CONTINGENCY AGREEMENTS ARE SCAMS

Story Of A Home Owner Who Got Sued By A Scammer On The Name Of Roofing Work

CONTINGENCY AGREEMENTS ARE SCAMS

XYZ Roofing & General Contracting Vs Mr. & Mrs. Johnson

The very next morning following a large hail storm, Mrs. Johnson was approached in her driveway by a young man in shorts and ballcap, claiming to be a roofer from her area, offering free roof inspections. Confirming that the inspection was free, she allowed the young man to climb her roof and check it out.

The young man returned a short while later, showed her a few pictures of some damages to her roof and recommended that a claim be filed with her insurance company. He tells her that it is very important that he is present for the inspection with the adjuster to ensure that all the damages are accounted for and that the claim is paid correctly.

The Contingency Agreement

He agrees to meet with the adjuster, Free of Charge, “If” the customer signs a contingency agreement that stated the following:

I, owner of the above reference property, have had said property inspected by XYZ Roofing & General Contracting. As a result, believe I have hail or wind damage from the storm that occurred on ___XX__/_XX_/_2016____.
XYZ Roofing & General Contracting is hereby authorized as my contractor to:

• Inspect and document the damage caused by the storm.

• Meet and deal directly with my insurance company, adjusters, and mortgage companies

• Obtain an “Agreed Price” approval from my insurance company and expedite the processing of all paperwork.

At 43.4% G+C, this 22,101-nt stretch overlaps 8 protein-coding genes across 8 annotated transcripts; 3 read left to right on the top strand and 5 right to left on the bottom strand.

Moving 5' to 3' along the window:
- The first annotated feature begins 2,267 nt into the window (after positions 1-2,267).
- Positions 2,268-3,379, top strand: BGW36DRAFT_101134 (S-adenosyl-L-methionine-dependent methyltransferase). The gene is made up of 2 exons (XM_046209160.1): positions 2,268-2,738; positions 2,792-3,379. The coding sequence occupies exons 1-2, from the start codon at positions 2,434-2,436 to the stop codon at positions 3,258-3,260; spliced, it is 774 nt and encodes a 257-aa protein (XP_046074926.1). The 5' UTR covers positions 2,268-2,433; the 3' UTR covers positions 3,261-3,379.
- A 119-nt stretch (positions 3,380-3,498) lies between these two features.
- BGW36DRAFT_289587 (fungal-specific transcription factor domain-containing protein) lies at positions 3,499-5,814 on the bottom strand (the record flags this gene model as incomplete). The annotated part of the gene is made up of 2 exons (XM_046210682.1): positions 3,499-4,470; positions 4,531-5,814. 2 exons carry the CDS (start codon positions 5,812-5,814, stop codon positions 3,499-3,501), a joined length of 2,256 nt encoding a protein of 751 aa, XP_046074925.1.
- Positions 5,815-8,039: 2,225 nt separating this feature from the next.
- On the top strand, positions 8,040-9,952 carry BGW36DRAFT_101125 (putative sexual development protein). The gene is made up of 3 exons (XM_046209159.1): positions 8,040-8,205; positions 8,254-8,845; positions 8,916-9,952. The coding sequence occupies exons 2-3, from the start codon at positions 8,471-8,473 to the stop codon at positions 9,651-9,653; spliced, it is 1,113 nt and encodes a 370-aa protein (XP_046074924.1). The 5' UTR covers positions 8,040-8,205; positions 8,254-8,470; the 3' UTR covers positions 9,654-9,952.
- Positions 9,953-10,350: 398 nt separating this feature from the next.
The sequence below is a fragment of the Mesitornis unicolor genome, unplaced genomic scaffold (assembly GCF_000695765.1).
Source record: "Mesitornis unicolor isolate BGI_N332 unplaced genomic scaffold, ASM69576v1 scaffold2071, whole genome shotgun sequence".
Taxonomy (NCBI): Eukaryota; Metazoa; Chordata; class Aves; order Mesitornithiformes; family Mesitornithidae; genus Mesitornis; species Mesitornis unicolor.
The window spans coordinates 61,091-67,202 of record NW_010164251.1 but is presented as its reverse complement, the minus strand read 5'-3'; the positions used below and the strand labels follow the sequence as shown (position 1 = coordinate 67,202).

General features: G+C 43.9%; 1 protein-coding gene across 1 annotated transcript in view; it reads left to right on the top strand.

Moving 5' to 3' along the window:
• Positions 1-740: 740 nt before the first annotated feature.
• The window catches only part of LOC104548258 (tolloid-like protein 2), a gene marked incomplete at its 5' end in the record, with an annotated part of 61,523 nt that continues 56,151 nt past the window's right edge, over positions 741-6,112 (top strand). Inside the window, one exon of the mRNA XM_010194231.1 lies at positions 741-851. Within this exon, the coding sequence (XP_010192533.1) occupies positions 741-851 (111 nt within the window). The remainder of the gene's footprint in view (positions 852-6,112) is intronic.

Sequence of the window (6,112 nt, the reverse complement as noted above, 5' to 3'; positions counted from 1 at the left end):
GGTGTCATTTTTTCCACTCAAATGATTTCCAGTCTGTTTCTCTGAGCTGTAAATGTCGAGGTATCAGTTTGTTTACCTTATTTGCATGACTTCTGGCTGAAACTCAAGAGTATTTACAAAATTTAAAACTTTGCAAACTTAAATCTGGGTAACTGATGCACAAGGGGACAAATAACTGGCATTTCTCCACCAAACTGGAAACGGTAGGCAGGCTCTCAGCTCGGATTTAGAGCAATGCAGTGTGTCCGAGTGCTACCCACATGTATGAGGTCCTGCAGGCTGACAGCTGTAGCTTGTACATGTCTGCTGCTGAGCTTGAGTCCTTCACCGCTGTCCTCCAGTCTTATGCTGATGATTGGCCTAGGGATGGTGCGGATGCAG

• Proceed with repairs or Replacements within 30 days of approval and funding

Upon the approval and release of funds from my/our insurance company, I/we will execute a written contract with XYZ Roofing & General Contracting for the repairs and/or replacement specified by my insurance company for a price equal to but not exceeding the full amount of my insurance proceeds.

I understand that there are no charges for these services other than the awarding of the contract, and I/we hereby agree to award the contract to XYZ Roofing & General Contracting upon approval from my insurance company.

This agreement is only contingent upon the approval of my/our insurance company. As a means of clarification, Contingent means; if there is no approval by my/our insurance company, there is no contract. I am also aware that my out of pocket expense will not exceed my deductible amount, unless specifically authorized by me/us in writing (subsequent contract or change order).

What Happened Next…

This of course sounded too good to be true…, so she asked the young man to stop back by later that evening to speak with her husband, Mr. Johnson. The young man retuned later that evening as promised and by then her husband had read over the agreement back and forth multiple times being sure that he was not missing anything or being scammed.

He asked the young man if there was any catch to this agreement in any way. The young man assures Mr. Johnson that everything is on the up and up. So, both Mr. & Mrs. Johnson agree to file the claim and allow the young man and his employer to represent them during the inspection.